Cabinet Postpones Until Next Week Debate on Implementing Death Penalty
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Cabinet Postpones Until Next Week Debate on Implementing Death Penalty

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The Cabinet today decided to postpone until next week debate on the implementation of capital punishment and deportation of terrorist murderers as two government ministers each outlined tougher anti-terrorist plans.

The Cabinet said in a communique following its meeting today that while it deferred discussion on the issue, the government did decide it would step up security against terrorist attacks. The communique also said Defense Minister Yitzhak Rabin had been appointed to head a ministerial committee to study the legality of tougher measures.

The government has come under increased pressure to discuss the implementation of capital punishment following last week’s murder of two school teachers from the town of Afula. The two bodies were discovered stuffed into a cave on the Gilboa Hills last Friday and over the weekend three West Bank Arab youths were arrested in connection with the murders.

The murders are the latest in a number of cases involving the disappearance of individuals and couples whose bodies were later found, apparently killed by terrorists. A public opinion poll published yesterday in Haaretz showed some 70.5 percent of 1,200 people interviewed supported capital punishment for terrorists while 20 percent indicated opposition to it.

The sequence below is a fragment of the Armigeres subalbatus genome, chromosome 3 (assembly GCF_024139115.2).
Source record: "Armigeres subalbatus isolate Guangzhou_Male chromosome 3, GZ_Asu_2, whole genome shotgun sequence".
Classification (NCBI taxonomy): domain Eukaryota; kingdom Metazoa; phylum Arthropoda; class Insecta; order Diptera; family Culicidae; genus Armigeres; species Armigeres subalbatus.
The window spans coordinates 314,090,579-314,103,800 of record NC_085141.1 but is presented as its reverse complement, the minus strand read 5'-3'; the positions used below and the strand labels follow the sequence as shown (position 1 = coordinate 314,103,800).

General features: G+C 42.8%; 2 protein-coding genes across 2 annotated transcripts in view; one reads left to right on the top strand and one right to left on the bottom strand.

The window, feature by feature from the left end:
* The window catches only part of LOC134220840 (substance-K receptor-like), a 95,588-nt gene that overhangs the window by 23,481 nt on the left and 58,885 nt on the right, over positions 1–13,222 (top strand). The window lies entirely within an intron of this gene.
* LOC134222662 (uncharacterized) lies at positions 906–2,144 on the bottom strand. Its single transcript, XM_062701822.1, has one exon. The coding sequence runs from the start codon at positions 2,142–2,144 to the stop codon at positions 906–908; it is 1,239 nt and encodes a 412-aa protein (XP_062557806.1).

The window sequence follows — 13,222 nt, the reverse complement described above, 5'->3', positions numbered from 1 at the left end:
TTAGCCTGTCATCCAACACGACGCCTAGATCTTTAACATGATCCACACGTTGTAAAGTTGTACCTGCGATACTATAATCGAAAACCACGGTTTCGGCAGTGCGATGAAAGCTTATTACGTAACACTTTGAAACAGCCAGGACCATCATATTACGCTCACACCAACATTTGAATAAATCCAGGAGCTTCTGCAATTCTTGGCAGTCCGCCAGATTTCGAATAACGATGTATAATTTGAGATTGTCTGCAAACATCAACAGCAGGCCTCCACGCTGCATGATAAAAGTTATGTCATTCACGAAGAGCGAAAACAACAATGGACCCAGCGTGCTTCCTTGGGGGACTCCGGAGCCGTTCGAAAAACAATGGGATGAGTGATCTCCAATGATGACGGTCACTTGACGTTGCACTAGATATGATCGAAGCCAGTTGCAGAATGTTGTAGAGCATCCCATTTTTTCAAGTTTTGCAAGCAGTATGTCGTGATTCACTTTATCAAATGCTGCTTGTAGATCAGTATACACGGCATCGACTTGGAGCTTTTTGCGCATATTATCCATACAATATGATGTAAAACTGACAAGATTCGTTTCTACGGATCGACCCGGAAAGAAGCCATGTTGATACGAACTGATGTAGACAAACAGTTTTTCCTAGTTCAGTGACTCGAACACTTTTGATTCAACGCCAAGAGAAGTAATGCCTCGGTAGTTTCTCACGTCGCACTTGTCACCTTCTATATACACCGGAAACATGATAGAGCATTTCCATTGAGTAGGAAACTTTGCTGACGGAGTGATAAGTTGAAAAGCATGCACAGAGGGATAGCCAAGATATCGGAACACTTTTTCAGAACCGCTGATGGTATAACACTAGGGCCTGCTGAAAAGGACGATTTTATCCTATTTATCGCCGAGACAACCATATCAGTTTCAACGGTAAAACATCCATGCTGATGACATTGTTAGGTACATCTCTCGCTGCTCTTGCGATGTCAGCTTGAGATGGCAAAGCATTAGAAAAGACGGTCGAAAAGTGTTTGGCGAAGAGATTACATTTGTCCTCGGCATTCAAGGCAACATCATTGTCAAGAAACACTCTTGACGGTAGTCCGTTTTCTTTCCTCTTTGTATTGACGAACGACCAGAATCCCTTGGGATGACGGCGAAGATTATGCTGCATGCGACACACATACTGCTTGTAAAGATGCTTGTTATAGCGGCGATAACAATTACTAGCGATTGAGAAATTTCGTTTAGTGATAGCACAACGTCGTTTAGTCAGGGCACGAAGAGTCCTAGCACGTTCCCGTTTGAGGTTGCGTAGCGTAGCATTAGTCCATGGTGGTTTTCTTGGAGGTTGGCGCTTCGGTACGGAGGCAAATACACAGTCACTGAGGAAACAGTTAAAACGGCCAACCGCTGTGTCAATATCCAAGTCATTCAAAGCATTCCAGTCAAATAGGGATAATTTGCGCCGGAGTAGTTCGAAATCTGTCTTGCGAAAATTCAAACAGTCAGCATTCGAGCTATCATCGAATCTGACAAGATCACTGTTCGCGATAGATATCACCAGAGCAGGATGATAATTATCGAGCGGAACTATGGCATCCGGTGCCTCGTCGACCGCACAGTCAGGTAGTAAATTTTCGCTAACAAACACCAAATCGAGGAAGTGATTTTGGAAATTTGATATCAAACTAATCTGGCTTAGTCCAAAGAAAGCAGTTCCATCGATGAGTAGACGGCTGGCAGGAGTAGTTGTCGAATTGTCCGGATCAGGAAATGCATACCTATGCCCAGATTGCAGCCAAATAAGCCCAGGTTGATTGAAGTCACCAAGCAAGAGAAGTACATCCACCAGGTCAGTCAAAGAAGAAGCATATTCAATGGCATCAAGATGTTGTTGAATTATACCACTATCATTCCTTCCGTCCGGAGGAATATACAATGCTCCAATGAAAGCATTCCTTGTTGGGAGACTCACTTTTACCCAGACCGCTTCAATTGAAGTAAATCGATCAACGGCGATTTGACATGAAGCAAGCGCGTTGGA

The Cabinet is reportedly split on implementing the death penalty which is on the statute books but has not been used against terrorists. Likud ministers are said to favor the death penalty while the Labor ministers favor automatic deportation of Arabs found guilty of terrorist acts — to reduce the number of PLO supporters in Israeli prisons who can be used as bargaining chips in hijack demands.

The practice of deporting Arab terrorists and political leaders was stopped as a general rule in 1979 by then Defense Minister Ezer Weizman, but there were some exceptions including the deportation of two Arab mayors from the West Bank and the recent deportation of a former security prisoner from the Gaza Strip.


Following today’s Cabinet session, two former Defense Ministers, Moshe Arens and Ariel Sharon, issued their separate proposals to deal with security in the administered territories.

Arens, a Minister Without Portfolio, proposed in a five-point plan the implementation of mandatory death sentences for brutal murders and the deportation of those who incite violence in the territories. He also recommended that Palestinian refugee camps on the West Bank harboring alleged stone throwers be relocated to isolated areas near Jericho.

The Cabinet next week is also scheduled to discuss ways and means to defend the Arab population against actions by Jewish extremists. The Cabinet, which usually meets on Sundays, did not meet yesterday because of Tisha B’Av.

Sharon, meanwhile, urged the government to attack Palestinian terrorist headquarters in Jordan, and to tell the United States and King Hussein of Jordan that Israel will not enter into peace negotiations while terrorists are based in Jordan.

Sharon, the Industry and Trade Minister, also said he would deport or re-arrest the some 600 terrorists released last May into Israel and the occupied territories as part of the prisoner exchange deal which allowed for the release of three Israel Defense Force soldiers captured in the Lebanon war.

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